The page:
The Murder Room

by P. D. James

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Last Updated September 5, 2023.

Critics have often described cozy mysteries, especially of the traditional, locked room variety that P. D. James writes, a conservative genre. In these works, the moral center of the universe is disturbed through a murder or multiple murders until a sleuth, such as James's detective Adam Dalgliesh, discovers the killer and stems the threatening tide of chaos. With the solution of the murder, "Satan" is cast from the garden, order is restored, and crime is punished. This central theme of good triumphing over evil, the heart of a satisfying mystery, emerges in The Murder Room as such vices are lust, greed, and hatred are encountered and (at least temporarily) defeated.

Not surprisingly for a conservative genre, the ever-present influence of the past also becomes an important theme in this mystery. The struggle between the past and the future is a central motivation for murder. Neville Dupayne, one of three siblings who are trustees for the Dupayne Museum, is determined to shut it down, while the two siblings Marcus and Caroline oppose that change. Neville wants the money that could flow into the financially strapped museum to help his daughter, and so is future oriented: he wants to cut the ties with the past the costly museum represents. Marcus and Caroline, if not for the purest reasons, are vested in the status-quo that the museum, with its focus on history, represents and so are tied to the past it depicts. Thus the mystery becomes more than just a clash between siblings: visions of past and future are put into conflict.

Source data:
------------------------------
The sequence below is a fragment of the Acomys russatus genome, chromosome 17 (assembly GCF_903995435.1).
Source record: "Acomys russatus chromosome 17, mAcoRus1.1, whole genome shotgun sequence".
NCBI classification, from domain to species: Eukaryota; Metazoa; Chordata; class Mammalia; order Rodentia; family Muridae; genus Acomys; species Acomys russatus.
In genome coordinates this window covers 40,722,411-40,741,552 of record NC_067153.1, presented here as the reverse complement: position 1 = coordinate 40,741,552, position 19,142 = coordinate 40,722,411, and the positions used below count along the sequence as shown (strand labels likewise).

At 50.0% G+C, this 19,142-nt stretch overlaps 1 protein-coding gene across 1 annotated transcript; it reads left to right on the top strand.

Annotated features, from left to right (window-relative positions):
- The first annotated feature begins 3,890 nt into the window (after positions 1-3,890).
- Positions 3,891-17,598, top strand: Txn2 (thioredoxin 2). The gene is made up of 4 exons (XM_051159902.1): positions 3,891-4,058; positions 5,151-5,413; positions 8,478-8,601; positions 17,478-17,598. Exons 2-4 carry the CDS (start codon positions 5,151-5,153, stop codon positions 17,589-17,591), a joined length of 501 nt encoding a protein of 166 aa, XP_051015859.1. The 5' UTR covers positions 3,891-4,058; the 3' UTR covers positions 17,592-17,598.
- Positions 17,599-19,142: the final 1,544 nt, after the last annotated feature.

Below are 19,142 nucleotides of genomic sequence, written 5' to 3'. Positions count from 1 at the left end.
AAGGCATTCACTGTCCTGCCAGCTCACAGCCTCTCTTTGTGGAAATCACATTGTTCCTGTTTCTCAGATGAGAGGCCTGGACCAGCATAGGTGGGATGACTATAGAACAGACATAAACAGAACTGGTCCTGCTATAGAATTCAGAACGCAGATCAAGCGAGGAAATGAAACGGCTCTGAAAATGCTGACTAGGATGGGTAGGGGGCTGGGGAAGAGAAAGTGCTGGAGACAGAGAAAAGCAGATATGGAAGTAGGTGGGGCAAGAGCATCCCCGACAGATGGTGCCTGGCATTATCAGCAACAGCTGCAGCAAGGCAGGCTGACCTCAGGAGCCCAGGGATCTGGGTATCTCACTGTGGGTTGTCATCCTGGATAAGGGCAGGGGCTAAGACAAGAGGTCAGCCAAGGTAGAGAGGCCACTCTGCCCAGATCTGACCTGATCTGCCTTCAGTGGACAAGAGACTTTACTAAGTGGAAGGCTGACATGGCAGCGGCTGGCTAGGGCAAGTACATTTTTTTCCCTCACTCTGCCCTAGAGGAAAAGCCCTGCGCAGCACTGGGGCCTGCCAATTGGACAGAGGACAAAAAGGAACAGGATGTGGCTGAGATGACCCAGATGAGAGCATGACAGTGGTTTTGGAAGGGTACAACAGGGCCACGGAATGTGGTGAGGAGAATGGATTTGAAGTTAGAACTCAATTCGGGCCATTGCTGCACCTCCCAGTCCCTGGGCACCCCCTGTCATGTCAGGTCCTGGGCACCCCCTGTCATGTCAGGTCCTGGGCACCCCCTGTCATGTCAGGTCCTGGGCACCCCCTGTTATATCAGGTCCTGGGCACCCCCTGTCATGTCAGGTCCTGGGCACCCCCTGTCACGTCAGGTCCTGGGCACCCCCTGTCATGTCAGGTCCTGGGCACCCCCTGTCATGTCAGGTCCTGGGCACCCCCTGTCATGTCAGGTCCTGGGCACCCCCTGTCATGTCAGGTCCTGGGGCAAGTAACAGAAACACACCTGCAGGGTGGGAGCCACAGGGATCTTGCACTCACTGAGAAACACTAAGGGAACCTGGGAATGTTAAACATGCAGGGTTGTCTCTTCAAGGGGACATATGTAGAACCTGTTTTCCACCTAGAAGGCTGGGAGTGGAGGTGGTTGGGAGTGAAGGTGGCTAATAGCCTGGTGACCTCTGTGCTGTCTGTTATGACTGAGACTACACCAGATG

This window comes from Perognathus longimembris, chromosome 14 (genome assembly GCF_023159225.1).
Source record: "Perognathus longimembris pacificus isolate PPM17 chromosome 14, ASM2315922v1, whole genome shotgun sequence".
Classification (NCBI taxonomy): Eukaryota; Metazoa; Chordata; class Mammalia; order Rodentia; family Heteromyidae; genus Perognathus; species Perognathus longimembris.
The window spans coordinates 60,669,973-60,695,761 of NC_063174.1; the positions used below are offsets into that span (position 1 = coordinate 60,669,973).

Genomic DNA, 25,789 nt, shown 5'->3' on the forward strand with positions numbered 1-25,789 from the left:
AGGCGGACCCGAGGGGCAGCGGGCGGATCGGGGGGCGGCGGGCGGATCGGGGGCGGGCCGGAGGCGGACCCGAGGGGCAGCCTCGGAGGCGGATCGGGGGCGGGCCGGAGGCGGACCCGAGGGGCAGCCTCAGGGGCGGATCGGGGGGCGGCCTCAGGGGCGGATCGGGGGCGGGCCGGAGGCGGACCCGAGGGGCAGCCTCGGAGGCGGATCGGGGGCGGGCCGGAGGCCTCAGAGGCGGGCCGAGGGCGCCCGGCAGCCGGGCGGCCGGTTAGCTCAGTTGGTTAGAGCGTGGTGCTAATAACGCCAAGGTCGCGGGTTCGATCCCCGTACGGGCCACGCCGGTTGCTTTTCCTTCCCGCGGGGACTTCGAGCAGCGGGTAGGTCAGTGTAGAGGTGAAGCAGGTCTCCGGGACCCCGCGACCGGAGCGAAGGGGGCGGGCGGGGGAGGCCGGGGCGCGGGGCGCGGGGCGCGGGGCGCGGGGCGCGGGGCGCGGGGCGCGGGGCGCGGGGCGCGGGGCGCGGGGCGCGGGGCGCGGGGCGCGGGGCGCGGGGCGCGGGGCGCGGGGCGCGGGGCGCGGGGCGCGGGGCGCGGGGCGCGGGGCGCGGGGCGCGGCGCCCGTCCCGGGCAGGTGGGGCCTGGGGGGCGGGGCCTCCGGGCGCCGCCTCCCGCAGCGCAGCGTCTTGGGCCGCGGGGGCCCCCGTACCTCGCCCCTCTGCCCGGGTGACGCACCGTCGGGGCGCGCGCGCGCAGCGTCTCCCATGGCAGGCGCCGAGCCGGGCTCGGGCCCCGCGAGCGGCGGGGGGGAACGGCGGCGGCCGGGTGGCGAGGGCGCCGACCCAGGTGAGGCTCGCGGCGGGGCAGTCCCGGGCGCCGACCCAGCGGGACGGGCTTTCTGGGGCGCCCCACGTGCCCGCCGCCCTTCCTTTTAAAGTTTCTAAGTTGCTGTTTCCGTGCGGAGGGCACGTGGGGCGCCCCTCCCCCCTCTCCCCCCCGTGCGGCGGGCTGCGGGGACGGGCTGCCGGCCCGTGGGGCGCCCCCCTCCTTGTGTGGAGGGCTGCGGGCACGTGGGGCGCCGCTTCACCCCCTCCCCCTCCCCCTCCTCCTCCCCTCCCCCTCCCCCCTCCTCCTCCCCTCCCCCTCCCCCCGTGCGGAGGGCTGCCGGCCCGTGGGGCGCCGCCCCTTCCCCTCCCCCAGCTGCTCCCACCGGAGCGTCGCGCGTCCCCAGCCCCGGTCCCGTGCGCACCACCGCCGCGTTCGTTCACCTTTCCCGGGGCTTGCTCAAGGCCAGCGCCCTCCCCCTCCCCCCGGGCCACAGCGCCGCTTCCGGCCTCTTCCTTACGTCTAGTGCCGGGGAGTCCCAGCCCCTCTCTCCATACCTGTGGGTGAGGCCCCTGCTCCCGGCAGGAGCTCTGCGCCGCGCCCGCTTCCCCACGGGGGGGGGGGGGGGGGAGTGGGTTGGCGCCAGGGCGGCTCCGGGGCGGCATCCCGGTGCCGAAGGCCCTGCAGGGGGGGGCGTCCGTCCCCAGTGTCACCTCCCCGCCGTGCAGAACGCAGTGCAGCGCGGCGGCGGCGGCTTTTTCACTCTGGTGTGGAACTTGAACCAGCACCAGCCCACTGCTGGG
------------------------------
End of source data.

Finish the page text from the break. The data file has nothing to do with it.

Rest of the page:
Central to the museum is its murder room, which displays grisly and prominent murders from the interwar period from 1918 to 1939. As the book states, "Murder, the unique crime, is a paradigm of its age.'' Each murder shown ''couldn't have happened at any other time, not in precisely the way it did happen.'' Yet the past casts its shadow on the present. Neville, the threatening symbol of the future and change, is murdered, in what appears a copy-cat of a murder from the museum. Paradoxically, the very act meant to preserve the status quo of the museum—murder—shakes the moral foundations of that universe. The novel thus calls into question the boundaries of preserving the past. How far is too far to go to maintain what was?

Appearance versus reality, as is often the case in mysteries, becomes another important theme in The Murder Room. The museum may represent the past, but, as we find, the seamy side of modernity has already, symbolically, invaded the "sacred" museum grounds, which have been hijacked by night as a seamy sex club. Other secrets emerge, suggesting that the past the museum so carefully preserves, even including records of murder, won't reveal all its secrets until its order is threatened and disturbed.

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